The shares of Vedanta Resources fell nearly a percent and a half on Tuesday morning (May 19) after the Board of Directors approved the delisting of the stock at ₹87.5 a piece. The process will cost $2.1 billion to buy out at least 90% of the shareholders at the current price.
The promoter group currently owns a 50.14% stake in Vedanta while the rest is held by institutional investors and minority shareholders. The promoter group has made an offer to acquire all the balance shareholding, at least 90% of all shares, for the voluntary delisting of the company from stock exchanges.
Is this a fair price?
The value per share of Vedanta’s stake in Hindustan Zinc Ltd itself is ₹137 apiece. The book value of Vedanta as on Sept 30, 2019, was ₹178, according to a note from HDFC Securities to its clients. Therefore, the delisting price has to be a lot higher than the one decided by the Board of Vedanta.
The announcement of delisting comes at cyclical lows and we believe at a significant discount to the fair value, especially when oil, zinc, aluminum, lead all have taken a beating due to the pandemic and green shoots of recovery have started emerging in China, broking firm Emkay said in a report dated May 13.
Brokerage Target price for Vedanta
Motilal Oswal ₹85
What are the next steps?
Now, the minority shareholders — there should be twice the number of smaller investors in favor of the delisting at the given price — have to approve this resolution through postal ballot. Agarwal, whose net worth is about $3.1 billion according to Forbes, will also need clearance from the regulators in India and the US as well as its creditors and stock exchanges. It will then set a final floor price and initiate a reverse book building process.
What are the options for Vedanta’s shareholders?
For those who are not happy with the price offered by the promoters of Vedanta, not participating in the buyback is an option. In case the delisting happens at a higher price, they still have the chance to offer the shares in six months post the actual delisting at the same price. In case the delisting fails, the shareholder does not lose anything; the shares are in the Demat account and he has the chance to sell them in the market when the buyback offer is close to ending at a much higher price than the indicative offer price, HDFC Securities said. Voluntarily delisting cannot happen if minority shareholders do not sell their shares.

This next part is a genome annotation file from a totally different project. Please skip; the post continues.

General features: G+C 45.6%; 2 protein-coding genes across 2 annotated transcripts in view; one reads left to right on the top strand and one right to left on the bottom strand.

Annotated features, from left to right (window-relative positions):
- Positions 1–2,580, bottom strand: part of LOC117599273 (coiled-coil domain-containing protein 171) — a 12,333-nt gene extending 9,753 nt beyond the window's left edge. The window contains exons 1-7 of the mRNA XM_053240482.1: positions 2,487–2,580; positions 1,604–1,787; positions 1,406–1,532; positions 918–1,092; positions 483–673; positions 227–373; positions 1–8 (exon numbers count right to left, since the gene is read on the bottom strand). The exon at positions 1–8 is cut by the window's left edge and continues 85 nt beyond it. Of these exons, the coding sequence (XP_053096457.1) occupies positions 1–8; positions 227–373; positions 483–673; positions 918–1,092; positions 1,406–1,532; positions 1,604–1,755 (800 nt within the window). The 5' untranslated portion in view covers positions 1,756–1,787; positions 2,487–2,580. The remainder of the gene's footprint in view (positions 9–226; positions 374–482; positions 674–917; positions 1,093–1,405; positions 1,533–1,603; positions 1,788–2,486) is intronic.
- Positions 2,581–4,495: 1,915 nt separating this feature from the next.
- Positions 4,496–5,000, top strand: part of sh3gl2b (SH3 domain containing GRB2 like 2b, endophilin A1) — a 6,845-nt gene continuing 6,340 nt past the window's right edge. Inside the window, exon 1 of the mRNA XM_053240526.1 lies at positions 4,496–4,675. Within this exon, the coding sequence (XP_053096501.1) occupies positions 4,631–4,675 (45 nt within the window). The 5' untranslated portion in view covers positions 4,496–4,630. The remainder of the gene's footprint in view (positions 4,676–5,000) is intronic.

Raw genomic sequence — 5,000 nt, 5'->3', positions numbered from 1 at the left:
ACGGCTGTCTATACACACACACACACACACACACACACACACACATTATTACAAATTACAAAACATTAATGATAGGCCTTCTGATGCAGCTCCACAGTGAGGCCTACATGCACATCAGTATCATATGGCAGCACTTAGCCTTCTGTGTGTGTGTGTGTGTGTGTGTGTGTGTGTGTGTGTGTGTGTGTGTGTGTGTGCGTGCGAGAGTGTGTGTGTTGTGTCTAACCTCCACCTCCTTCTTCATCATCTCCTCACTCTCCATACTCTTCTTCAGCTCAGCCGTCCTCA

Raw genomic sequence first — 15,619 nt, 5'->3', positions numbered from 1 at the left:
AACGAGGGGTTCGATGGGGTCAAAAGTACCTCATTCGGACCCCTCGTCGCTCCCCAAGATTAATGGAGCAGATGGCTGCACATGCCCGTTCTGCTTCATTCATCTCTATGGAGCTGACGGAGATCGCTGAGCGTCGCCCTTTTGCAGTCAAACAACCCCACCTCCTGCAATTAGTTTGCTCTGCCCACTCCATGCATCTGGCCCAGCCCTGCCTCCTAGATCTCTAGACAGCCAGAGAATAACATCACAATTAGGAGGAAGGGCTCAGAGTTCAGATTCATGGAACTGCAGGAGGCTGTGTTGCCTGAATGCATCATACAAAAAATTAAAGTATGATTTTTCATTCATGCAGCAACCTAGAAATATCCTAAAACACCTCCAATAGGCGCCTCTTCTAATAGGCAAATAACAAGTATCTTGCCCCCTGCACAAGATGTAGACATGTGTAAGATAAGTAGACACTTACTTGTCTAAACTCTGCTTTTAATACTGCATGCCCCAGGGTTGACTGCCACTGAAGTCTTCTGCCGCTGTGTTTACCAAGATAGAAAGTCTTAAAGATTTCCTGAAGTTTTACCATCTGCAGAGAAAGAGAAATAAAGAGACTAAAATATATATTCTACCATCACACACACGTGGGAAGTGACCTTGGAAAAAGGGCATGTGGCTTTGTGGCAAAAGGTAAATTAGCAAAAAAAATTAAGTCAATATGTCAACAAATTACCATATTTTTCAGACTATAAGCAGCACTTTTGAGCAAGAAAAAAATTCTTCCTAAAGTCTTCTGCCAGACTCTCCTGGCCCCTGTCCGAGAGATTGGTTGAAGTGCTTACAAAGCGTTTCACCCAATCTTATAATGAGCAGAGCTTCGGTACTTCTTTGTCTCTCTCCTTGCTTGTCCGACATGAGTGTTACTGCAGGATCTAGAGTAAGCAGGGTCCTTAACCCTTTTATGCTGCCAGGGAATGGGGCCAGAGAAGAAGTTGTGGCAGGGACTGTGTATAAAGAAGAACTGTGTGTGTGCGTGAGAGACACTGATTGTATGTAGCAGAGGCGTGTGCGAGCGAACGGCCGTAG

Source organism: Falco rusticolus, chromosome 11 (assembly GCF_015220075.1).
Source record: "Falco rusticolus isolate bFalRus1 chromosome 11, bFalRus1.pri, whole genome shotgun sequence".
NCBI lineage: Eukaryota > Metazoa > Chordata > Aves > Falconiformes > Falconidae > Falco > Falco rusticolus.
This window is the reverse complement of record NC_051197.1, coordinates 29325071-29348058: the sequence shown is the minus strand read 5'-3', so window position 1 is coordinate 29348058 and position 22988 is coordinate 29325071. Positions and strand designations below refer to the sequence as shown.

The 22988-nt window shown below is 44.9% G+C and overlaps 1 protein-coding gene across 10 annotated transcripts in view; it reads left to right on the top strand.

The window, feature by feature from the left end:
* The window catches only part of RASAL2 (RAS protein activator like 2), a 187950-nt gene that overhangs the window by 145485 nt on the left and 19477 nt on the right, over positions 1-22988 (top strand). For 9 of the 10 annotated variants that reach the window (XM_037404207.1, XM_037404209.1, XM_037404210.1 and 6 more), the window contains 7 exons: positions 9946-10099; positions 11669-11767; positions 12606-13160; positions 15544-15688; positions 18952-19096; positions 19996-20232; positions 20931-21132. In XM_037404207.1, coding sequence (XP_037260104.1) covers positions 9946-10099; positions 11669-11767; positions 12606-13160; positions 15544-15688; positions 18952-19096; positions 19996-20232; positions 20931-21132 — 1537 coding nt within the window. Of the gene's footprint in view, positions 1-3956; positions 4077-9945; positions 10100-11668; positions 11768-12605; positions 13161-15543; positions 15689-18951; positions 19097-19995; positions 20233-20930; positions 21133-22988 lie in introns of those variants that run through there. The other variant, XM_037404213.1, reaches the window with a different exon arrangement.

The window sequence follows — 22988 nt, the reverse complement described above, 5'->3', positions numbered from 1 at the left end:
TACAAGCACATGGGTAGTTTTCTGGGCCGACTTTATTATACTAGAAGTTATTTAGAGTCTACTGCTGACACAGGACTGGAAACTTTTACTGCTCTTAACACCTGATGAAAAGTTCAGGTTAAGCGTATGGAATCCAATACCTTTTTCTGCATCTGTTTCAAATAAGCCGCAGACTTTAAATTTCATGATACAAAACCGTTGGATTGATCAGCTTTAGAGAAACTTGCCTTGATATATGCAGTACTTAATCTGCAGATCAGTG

Who has enough muscle to protest?
Big investors like mutual funds, foreign institutions, and the state-owned giant Life Insurance Corporation of India have enough stake to force a bargain.
These institutions will expectedly play a role in ensuring that the delisting happens at a fair price which is much above the indicative delisting price of ₹87.50, the report added.
Mutual Fund Stake in Vedanta
ICICI PRUDENTIAL EQUITY ARBITRAGE FUND 5.03%
HDFC INFRASTRUCTURE FUND 2.47%
SBI ARBITRAGE OPPORTUNITIES FUND 1.12%
What makes Vedanta more attractive is the recent reforms announced by the government, though the benefits will flow in over the long term.
Some of the major highlights include:
- A seamless, comprehensive exploration-mining-production policy will be introduced for non-coal minerals like iron ore, bauxite, etc.
- The distinction between captive and non-captive mines and that will help transfer mining leases and the sale of unused minerals. Companies will be allowed to transfer the mining lease.
- The Ministry of Mines is in the process of the mineral index. Stamp duties will be rationalized at the time of auction.
These policy changes may push investors to expect the shares to be more valuable in the long term and seek better prices from Anil Agarwal.
(With inputs from business insider)